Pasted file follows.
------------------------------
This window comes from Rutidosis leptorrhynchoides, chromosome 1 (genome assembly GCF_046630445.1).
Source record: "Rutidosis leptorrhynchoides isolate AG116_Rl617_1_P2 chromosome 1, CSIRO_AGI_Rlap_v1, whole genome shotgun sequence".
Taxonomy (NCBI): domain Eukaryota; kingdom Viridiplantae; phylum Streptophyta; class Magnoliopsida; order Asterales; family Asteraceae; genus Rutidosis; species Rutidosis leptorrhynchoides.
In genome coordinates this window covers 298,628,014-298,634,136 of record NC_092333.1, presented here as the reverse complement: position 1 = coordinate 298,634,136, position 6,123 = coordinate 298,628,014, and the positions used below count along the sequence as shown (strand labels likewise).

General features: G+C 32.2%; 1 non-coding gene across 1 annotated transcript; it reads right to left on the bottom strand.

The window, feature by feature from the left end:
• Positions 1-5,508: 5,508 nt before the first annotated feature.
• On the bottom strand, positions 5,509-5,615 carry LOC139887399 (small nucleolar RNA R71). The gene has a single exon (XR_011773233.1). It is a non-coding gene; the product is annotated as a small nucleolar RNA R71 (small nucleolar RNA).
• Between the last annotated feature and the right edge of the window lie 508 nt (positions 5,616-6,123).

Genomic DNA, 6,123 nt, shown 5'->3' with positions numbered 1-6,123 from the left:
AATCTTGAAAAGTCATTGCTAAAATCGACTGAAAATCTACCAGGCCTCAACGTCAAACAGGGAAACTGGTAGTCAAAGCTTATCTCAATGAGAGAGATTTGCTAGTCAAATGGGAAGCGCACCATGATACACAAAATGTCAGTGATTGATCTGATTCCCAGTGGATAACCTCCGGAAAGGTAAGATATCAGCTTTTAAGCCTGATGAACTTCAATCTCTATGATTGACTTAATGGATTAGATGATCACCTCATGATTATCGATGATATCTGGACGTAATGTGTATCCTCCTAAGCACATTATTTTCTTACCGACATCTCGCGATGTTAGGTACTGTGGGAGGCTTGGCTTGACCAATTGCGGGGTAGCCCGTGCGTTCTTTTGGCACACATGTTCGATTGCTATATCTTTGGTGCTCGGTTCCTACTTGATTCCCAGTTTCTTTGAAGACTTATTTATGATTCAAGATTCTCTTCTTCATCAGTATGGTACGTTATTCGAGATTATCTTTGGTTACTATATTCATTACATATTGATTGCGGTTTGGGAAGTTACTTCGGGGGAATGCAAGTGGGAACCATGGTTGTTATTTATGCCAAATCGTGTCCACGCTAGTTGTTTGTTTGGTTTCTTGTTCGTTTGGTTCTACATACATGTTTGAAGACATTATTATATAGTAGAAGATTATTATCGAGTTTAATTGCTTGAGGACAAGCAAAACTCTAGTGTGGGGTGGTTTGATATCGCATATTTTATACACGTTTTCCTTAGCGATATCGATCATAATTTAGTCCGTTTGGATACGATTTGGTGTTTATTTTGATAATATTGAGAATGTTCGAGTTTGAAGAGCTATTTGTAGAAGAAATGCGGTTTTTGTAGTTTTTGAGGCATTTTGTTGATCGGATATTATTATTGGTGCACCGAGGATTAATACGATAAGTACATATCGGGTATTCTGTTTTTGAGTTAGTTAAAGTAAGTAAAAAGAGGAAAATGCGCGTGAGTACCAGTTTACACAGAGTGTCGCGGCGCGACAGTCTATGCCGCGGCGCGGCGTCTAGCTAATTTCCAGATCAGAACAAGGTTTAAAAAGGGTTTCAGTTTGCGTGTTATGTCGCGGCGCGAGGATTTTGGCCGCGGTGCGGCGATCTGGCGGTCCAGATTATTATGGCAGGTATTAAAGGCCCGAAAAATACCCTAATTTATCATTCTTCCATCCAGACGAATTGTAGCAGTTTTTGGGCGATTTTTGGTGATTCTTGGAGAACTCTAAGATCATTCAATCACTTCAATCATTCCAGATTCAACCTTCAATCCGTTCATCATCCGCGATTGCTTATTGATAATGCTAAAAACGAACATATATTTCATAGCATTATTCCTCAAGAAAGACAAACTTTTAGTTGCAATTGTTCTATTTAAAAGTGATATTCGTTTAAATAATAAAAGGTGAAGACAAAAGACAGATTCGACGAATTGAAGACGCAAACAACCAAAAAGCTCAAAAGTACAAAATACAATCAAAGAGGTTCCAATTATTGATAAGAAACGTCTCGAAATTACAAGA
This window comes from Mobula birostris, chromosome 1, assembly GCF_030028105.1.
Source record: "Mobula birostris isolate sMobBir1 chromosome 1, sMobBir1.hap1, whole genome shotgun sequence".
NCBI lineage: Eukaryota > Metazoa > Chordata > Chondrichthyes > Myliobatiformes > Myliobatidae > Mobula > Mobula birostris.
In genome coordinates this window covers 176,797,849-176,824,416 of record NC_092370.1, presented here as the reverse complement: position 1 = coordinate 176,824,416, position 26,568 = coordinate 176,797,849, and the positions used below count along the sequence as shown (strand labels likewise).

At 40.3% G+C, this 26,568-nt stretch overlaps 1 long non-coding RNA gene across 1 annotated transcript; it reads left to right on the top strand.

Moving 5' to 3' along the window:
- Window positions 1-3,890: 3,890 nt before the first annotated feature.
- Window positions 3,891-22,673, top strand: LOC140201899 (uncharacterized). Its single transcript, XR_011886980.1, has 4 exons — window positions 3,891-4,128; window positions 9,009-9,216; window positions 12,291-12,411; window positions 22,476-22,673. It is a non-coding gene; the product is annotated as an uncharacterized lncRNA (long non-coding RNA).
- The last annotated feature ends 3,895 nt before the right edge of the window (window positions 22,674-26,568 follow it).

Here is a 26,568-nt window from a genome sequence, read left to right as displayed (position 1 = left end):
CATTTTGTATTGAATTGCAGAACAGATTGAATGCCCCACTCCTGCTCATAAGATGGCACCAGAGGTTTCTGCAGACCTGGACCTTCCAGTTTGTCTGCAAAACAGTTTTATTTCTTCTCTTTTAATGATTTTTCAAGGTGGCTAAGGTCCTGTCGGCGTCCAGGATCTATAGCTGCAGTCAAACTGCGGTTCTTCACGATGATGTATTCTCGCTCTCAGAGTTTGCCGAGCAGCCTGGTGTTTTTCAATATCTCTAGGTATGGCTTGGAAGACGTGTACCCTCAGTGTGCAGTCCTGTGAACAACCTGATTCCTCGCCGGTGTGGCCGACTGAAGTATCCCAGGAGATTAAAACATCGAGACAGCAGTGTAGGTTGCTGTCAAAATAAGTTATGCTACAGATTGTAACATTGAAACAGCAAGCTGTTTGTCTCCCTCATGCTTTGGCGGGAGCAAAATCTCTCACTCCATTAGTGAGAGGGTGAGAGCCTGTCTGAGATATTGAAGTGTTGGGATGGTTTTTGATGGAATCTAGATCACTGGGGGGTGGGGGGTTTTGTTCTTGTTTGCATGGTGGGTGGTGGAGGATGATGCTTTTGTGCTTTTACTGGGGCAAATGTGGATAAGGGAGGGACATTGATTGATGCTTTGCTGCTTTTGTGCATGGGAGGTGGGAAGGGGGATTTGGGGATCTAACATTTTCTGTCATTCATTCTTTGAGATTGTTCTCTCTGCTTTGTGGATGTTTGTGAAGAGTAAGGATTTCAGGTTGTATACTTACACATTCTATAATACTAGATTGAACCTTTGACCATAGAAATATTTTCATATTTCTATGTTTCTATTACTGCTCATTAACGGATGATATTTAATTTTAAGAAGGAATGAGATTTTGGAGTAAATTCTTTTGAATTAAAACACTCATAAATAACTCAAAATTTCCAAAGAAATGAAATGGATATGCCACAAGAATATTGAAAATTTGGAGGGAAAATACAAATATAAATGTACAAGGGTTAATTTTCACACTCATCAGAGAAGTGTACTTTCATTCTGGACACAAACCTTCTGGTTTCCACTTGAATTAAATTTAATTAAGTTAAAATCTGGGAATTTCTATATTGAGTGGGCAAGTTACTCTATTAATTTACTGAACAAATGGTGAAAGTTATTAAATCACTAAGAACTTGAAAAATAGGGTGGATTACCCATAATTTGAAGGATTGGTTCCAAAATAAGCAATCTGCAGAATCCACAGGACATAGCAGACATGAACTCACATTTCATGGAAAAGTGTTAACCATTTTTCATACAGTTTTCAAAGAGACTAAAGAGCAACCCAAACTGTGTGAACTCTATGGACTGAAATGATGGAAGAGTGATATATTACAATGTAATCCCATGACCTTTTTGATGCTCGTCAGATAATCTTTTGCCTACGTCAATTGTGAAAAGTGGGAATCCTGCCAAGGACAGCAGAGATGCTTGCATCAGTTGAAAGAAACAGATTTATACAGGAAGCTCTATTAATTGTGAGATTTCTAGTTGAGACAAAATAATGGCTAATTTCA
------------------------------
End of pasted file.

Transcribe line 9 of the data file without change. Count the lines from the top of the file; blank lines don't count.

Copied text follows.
• Between the last annotated feature and the right edge of the window lie 508 nt (positions 5,616-6,123).